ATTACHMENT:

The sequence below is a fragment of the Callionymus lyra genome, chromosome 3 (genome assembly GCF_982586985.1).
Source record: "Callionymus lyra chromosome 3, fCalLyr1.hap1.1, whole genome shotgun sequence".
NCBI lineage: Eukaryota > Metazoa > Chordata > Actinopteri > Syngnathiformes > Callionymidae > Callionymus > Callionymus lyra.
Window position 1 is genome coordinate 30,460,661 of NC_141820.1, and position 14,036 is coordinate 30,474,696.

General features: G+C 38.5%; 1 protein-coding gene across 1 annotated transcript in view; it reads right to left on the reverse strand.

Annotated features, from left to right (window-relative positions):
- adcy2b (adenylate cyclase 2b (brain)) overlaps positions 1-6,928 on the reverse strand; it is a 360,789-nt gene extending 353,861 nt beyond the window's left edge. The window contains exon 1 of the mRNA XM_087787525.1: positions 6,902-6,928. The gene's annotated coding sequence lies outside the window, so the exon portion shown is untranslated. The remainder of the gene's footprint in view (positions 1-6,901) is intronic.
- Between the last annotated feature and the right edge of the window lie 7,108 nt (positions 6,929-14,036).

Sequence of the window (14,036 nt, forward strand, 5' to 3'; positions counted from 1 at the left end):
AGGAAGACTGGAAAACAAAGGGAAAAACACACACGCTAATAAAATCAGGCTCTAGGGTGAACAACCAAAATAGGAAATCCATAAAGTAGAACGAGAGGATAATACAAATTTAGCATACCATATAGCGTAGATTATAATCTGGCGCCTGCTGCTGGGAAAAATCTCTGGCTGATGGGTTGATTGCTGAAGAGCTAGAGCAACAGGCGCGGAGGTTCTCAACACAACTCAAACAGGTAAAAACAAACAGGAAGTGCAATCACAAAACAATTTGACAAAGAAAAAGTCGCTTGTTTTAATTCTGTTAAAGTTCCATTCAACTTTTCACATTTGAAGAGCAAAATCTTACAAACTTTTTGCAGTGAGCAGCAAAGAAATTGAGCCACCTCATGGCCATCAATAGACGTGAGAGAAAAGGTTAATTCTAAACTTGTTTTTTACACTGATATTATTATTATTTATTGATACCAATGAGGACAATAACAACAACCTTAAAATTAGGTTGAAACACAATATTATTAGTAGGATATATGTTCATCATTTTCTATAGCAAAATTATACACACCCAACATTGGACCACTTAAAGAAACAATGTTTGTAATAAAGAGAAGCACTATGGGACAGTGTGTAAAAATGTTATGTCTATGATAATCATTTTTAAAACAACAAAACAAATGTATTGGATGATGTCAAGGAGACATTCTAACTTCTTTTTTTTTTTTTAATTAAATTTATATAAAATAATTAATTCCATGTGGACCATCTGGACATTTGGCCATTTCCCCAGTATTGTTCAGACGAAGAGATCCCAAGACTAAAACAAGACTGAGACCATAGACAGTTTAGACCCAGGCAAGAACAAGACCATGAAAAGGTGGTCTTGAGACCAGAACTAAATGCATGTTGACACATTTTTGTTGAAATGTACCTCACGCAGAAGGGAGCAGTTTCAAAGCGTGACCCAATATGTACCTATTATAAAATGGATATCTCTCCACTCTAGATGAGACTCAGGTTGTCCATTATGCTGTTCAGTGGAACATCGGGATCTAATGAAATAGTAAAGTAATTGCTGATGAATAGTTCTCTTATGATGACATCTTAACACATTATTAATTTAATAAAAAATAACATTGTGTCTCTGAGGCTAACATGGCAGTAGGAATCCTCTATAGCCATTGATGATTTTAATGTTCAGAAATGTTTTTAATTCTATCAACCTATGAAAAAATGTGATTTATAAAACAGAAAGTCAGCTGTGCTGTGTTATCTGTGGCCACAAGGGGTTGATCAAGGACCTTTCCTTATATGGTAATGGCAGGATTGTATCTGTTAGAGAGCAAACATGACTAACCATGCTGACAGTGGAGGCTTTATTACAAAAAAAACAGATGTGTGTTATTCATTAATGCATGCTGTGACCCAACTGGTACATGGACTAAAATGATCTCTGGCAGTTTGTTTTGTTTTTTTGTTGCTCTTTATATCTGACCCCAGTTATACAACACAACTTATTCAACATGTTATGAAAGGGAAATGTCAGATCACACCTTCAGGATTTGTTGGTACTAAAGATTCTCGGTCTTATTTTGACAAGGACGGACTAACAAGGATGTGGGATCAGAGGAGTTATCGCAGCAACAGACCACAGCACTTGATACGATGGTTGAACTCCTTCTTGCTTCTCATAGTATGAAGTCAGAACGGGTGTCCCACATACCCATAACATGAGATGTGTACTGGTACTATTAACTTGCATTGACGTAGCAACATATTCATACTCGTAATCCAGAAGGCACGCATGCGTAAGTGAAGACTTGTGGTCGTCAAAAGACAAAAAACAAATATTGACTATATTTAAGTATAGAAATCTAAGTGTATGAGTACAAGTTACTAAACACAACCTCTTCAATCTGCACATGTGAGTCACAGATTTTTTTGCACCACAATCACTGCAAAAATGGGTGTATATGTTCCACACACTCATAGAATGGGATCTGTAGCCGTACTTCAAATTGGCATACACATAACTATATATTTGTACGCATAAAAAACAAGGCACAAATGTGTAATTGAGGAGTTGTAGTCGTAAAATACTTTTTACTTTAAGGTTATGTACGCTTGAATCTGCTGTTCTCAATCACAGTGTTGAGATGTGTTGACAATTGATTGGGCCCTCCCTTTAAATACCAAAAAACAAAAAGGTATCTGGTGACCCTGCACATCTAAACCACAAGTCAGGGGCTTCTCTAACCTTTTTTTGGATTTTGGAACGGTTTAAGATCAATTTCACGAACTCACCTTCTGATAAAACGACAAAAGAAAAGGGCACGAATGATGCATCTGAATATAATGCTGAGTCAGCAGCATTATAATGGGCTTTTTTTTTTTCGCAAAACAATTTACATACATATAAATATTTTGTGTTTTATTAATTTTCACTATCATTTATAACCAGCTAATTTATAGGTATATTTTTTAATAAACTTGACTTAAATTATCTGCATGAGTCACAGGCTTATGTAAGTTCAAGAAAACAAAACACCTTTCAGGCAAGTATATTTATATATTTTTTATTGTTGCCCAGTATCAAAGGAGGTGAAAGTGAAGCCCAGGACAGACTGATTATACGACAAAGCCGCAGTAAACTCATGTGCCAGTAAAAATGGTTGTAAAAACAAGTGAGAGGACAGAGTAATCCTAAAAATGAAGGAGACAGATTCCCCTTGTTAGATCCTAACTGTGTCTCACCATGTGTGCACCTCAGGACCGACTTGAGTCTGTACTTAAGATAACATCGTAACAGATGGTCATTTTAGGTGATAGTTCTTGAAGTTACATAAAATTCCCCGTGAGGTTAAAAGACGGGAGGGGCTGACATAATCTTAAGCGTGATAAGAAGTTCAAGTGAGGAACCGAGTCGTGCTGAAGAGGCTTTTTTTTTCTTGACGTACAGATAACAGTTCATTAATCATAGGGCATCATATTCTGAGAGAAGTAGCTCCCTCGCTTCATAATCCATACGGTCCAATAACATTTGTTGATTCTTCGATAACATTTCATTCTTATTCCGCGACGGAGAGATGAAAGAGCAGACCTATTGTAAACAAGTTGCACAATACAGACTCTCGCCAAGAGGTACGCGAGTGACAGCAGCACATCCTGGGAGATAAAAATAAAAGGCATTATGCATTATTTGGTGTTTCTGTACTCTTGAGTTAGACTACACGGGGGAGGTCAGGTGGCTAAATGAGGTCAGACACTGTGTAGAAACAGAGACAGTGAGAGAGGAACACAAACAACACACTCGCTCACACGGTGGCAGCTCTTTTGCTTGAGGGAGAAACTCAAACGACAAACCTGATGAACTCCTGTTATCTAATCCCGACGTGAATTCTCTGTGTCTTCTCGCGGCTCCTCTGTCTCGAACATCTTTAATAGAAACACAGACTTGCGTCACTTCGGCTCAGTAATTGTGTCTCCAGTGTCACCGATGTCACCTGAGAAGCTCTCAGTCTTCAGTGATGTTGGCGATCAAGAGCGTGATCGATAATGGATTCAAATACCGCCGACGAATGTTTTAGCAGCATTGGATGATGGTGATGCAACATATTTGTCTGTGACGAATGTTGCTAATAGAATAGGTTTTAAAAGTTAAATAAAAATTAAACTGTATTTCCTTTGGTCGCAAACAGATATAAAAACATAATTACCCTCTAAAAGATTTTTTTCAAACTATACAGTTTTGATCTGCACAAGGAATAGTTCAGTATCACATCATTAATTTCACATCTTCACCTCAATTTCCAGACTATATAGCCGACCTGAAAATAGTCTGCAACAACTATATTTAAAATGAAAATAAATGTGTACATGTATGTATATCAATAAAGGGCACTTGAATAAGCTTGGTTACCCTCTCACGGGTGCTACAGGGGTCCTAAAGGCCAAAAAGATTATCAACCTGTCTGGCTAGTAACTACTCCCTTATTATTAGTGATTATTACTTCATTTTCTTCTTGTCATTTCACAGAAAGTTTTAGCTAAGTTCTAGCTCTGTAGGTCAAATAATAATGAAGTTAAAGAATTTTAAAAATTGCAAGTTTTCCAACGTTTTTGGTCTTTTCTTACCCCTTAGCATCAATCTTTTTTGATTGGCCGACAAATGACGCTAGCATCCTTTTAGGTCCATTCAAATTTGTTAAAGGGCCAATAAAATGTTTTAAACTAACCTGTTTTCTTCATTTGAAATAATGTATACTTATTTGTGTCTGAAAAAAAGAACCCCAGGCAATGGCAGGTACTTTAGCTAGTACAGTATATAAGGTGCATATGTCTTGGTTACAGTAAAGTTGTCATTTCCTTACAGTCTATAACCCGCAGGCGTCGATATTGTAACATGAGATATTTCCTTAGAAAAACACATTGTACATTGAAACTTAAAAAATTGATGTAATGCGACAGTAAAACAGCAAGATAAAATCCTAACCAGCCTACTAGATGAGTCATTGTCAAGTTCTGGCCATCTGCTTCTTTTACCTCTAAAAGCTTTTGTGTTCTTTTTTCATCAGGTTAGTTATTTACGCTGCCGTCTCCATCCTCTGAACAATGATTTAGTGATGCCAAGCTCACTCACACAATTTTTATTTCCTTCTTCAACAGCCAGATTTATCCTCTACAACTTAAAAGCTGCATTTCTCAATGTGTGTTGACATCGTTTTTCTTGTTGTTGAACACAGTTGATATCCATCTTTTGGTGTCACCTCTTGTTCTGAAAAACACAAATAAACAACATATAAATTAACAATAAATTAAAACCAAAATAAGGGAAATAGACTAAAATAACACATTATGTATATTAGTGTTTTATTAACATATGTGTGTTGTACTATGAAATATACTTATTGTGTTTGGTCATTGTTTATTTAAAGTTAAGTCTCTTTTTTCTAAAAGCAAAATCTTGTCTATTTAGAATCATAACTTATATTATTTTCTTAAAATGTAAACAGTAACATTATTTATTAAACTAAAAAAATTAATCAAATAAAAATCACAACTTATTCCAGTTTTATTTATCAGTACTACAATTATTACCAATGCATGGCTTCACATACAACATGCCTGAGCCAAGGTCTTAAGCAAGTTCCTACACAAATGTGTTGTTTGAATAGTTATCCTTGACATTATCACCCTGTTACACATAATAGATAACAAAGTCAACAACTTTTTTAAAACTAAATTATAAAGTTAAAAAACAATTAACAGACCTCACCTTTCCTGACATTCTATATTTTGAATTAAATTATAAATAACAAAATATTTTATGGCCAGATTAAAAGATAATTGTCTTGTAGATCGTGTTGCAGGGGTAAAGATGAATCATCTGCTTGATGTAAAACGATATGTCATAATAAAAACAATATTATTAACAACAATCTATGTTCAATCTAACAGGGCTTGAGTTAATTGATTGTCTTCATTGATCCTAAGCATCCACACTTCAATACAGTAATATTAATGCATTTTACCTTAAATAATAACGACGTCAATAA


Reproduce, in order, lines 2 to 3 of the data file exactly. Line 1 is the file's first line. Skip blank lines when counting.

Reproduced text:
Source record: "Callionymus lyra chromosome 3, fCalLyr1.hap1.1, whole genome shotgun sequence".
NCBI lineage: Eukaryota > Metazoa > Chordata > Actinopteri > Syngnathiformes > Callionymidae > Callionymus > Callionymus lyra.